Consolidators -- all of them -- have proven they can't run their expanded platforms and they've got 12 years of experience trying.

Here's where we should listen to the advice of radio's largest consolidator -- Clear Channel.

Less is more.

Own fewer stations until you can run a few of them -- and I'm not just talking about Clear Channel here although they are the biggest owner. All the consolidators get a "F" for building shareholder value. Just look at yesterday's closing prices.

Your NAB has been pushing consolidation while pandering to the rest of you. There is no way further consolidation can help. It will just devastate the remaining companies that are barely hanging in there. I say this because owning a lot of radio stations is not the solution.

Running a few of them well -- profitably, in the public interest, with compelling content and marketed in the 21st century with electronic ratings and savvy sales techniques -- is the answer.

And few will fall for the cry baby response we're certainly going to hear that iPods, Internet, downloading, mobile phones, toasters and toothbrushes (I made up the last two!) are new competition that can only be met with running even more stations (inadequately).

More. More. More. Not the answer. Not today. Not any day.

More ventures into mobile content, Internet streaming, rebuilding terrestrial stations (not cutting back), getting into the digital music business, social networking, virtual worlds such as Second Life -- now you're talking. And in the year ahead you're going to hear me talking about these exciting areas that will be available to talented radio people once they accept that more stations is not the solution.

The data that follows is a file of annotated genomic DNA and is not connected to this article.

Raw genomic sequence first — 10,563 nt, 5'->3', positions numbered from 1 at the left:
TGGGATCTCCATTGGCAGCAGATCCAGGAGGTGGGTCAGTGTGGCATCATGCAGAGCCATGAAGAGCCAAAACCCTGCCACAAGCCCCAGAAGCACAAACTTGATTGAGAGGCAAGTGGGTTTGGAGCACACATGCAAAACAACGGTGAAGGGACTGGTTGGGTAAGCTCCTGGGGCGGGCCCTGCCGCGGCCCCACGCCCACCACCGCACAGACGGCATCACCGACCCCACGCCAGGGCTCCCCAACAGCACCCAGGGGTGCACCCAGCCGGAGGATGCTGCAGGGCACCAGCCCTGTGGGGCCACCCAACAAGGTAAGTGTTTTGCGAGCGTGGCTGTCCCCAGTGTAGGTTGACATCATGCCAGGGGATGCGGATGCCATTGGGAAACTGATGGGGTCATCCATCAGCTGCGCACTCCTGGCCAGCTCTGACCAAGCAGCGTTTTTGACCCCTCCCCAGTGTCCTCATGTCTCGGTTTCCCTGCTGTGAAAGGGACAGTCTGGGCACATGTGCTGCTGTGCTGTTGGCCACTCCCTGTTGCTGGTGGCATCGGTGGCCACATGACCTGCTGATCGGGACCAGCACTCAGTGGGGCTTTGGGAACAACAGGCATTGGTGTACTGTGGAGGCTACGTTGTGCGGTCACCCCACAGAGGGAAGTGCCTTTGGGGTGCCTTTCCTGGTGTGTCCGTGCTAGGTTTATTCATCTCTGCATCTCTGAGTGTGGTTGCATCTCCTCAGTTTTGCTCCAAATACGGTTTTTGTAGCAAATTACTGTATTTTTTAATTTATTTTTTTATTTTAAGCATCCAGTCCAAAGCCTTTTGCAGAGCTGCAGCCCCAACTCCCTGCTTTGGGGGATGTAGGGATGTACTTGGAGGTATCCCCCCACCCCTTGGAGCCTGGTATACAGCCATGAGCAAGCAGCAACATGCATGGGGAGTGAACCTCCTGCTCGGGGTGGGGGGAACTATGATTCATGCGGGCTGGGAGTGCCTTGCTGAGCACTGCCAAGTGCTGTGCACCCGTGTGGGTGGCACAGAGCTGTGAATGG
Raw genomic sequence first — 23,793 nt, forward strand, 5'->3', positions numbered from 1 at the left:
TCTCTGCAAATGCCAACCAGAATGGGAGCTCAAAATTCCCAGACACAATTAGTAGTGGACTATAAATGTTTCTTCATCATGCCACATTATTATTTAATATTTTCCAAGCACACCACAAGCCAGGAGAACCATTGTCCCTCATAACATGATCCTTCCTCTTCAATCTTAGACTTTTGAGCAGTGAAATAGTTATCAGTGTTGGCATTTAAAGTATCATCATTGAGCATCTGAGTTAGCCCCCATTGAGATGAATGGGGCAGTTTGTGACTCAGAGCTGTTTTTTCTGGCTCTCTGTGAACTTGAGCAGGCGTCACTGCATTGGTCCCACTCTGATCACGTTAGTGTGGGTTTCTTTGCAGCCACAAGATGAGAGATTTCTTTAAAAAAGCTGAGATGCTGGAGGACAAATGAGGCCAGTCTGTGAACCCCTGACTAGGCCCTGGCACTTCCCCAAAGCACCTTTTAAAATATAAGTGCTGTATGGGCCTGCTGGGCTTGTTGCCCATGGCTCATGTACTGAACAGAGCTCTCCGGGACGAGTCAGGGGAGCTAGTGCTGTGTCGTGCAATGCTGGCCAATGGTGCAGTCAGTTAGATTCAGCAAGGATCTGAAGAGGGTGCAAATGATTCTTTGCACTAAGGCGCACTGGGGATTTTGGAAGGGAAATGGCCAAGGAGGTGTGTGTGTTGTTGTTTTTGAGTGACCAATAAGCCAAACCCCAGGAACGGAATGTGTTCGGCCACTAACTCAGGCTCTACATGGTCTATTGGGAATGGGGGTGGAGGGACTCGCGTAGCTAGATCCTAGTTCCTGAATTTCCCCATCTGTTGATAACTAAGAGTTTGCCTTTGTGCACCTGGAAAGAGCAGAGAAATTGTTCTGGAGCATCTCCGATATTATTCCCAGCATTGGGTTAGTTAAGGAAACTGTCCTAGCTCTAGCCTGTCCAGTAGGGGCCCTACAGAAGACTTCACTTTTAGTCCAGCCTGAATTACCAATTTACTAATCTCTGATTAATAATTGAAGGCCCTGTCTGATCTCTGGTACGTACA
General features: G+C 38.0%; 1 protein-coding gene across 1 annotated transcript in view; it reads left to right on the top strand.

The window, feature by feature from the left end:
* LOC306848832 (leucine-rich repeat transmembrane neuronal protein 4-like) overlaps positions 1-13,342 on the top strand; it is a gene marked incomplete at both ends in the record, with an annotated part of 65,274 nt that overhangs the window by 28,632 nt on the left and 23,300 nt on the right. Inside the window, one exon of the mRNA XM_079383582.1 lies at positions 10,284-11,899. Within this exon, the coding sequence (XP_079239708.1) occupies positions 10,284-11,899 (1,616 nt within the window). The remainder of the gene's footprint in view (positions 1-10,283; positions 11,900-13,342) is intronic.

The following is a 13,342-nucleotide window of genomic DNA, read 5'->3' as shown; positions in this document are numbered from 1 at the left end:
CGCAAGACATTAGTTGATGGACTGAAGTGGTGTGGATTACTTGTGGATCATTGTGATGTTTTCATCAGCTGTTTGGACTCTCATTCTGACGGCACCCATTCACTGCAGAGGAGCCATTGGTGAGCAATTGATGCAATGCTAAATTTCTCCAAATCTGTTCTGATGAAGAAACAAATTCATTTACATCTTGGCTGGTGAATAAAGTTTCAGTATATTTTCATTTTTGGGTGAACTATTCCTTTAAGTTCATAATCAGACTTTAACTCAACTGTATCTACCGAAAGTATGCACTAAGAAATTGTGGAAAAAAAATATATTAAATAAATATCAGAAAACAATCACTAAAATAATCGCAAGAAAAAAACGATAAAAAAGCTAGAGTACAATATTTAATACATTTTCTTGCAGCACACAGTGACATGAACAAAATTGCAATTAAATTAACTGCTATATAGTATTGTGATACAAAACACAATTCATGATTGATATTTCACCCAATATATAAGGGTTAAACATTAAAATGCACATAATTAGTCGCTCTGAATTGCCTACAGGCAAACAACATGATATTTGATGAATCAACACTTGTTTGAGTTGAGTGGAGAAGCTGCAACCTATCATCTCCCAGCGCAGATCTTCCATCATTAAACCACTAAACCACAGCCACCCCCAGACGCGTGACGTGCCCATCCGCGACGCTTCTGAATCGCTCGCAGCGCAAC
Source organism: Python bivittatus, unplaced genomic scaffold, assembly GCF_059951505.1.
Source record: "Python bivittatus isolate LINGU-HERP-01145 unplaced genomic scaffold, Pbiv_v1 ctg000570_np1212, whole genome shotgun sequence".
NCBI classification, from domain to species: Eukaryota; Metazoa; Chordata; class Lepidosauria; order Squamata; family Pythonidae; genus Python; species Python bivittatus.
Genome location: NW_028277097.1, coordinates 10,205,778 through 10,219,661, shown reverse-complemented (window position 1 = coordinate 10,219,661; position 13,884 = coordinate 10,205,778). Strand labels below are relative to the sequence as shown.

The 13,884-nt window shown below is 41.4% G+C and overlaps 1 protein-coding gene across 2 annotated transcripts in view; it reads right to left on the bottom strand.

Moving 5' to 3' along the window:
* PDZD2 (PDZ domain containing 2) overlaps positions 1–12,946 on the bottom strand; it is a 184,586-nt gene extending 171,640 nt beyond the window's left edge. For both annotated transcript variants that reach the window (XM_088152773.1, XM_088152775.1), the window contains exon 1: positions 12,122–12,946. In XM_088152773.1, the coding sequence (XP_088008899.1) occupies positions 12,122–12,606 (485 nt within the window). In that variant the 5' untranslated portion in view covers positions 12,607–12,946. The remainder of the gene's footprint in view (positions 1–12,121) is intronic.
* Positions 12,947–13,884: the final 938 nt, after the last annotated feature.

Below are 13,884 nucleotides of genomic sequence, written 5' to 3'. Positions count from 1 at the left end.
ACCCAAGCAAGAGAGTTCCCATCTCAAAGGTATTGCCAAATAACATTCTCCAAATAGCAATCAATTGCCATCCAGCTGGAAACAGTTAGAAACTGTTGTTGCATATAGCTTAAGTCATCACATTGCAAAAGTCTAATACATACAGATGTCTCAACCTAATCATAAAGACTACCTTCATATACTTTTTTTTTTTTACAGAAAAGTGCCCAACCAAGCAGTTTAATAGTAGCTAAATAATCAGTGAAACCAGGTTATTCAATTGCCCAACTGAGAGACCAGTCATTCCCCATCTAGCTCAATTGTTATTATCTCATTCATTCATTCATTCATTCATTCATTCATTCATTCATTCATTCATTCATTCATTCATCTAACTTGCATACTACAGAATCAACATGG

Don't look now but the bottom is falling out of the radio industry.

Ratings -- off (while consolidators amazingly and foolishly beat up electronic measurement at every occasion).

Sales down -- 2008 will be the worst year yet (even without the "mild" recession that's being predicted).

Denial -- read the Radio-info boards and see the arguments pro and con. I hate to tell them but radio is not coming back as a single platform growth industry.

FCC Chairman Martin can't even get further relaxation of ownership rules passed right now -- constituents of Congress apparently long for better radio (hint, hint).

But that's not stopping your NAB.

Even as Clear Channel and other major groups are handing out pink slips instead of holiday hams the real enemy is in the mirror.

What kind of industry supports a lobby group that supports the proven destructive wishes of a few of its biggest members?

NAB, the people who waste millions fighting their great Satan -- satellite radio.

NAB, the people who push the expansion agenda of failed consolidators.

NAB, the group that ought to be as vocal and forceful on fighting for Internet streaming royalties on a parity with satellite radio.

NAB, the group that is working against the future by lobbying for more of the past.

Maybe it's time to give them a pink slip.